Lego’s Bugatti Chiron
Life-size 1.5-tonne Chiron made from a million Technic bricks is an ode to Danish ingenuity
“There was a lot of silence,” explains Lego’s senior art director Allan Jensen. “It was quite funny, I’ve never seen them like that.” No surprise, really, considering the brick-shaped gauntlet thrown into the Lego Technic engineers’ briefing room back in June 2017: build a Lego Bugatti Chiron. A full-size Lego Chiron. And make it move.
It was only after project manager Lukás Horák and his team stopped laughing they realised this was no joke. Then silence. “These projects always start with laughing, and then the problems come.”
So here we are: just over a year of problems, 13,500 man hours and more than one million Technic bricks later, we’re staring at the most astonishing Lego project ever created. A full-size, 1.5-tonne ode to Bugatti’s mind-bending Chiron.
Though, of course, the Lego wasn’t allowed to bend. “We first started out exploring the limits of Lego Technic,” explains design and build chief Lubor Zelinka. “The model builders spent a lot of time building various samples and then sitting on them. Maybe not the most scientific approach but it worked for us at the beginning,” he laughs.
These layers of Technic frames were then interlocked with pins and beams to create a frame, and wrapped in Technic panels for sturdiness. This was laid over a steel frame; one of three ‘parts’ that aren’t Lego (the others being the Chiron wheels and a steel roll cage).
Then we come to the skin. They invented a Lego ‘fabric’, made of small triangular elements attached to the frame via actuators. Move the actuator up or down, the triangle ‘fabric’ moves, allowing the engineers to recreate the Chiron’s shape. Which they did purely from pictures of the big Bug. And without using glue. Nada.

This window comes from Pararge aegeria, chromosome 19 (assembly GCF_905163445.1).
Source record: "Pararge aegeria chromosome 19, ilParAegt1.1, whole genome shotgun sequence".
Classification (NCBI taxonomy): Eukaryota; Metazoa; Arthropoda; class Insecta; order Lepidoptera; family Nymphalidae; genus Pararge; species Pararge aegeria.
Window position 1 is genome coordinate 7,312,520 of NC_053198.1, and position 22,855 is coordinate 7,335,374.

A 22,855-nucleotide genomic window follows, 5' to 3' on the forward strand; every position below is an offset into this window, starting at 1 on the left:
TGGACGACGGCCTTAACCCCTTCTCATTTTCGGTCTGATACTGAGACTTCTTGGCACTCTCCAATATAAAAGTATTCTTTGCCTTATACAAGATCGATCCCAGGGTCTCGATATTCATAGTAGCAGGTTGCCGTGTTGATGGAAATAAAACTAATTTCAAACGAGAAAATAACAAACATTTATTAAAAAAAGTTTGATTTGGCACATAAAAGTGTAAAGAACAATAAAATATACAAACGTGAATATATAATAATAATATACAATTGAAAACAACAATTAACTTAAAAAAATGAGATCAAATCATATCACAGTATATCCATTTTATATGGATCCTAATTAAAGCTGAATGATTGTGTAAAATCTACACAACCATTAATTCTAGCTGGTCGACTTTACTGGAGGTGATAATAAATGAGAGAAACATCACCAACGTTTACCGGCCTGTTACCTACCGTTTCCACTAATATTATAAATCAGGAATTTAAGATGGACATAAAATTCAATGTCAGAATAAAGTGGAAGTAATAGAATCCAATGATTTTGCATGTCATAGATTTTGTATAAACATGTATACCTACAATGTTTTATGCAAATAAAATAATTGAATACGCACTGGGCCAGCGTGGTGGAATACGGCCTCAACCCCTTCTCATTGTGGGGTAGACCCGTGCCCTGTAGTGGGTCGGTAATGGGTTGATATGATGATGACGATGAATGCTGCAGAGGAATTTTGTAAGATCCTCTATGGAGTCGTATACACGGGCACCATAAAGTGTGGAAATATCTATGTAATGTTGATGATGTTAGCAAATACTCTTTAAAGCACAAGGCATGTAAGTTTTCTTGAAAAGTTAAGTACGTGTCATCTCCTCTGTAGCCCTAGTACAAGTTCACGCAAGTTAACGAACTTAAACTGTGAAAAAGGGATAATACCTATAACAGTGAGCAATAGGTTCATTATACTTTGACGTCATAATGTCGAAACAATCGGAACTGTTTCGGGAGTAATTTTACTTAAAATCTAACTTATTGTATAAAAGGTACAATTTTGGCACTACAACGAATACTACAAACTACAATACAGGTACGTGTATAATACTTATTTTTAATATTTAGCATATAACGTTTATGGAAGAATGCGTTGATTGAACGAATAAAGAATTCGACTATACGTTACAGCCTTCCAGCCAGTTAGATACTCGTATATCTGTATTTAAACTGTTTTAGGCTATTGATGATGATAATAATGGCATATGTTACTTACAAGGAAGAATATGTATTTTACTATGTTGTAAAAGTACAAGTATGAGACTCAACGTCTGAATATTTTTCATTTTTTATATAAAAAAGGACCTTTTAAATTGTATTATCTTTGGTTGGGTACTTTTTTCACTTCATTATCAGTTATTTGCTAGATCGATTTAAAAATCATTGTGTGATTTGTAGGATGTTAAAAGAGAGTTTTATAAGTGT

Pavel Volny, the electronics maestro, was given the task of making it move. “It wasn’t easy,” he smirks. Inside sit 24 motor packs, with 96 Lego Power Functions motors per pack. That’s… 2,304 motors in total, and each motor pack is made entirely out of Lego bits. Prepare yourself: this equates to 5.2bhp and 68lb ft.
These are then connected by a steel chain to the main driving shaft, itself then connected to the rear axle. Yep, it’s a rear-drive Chiron. Top speed? Theoretically, 18mph. There’s no throttle pedal: a pair of batteries powers the motors, and you move forward via a potentiometer that determines the voltage levels. Brakes? There’s a pedal for those; when you hit it, the electromagnetic clutches on the rear axle disconnect. There’s even a fully functional rear spoiler.
“Lego is full of petrolheads,” Lukás told us. “As fans of cars, we were really amazed that we were even able to do a Bugatti. It’s a dream come true.”
Yep. Nobody’s laughing now.
Fair to say Lego was bricking it when this brief droppe dropped onto its desk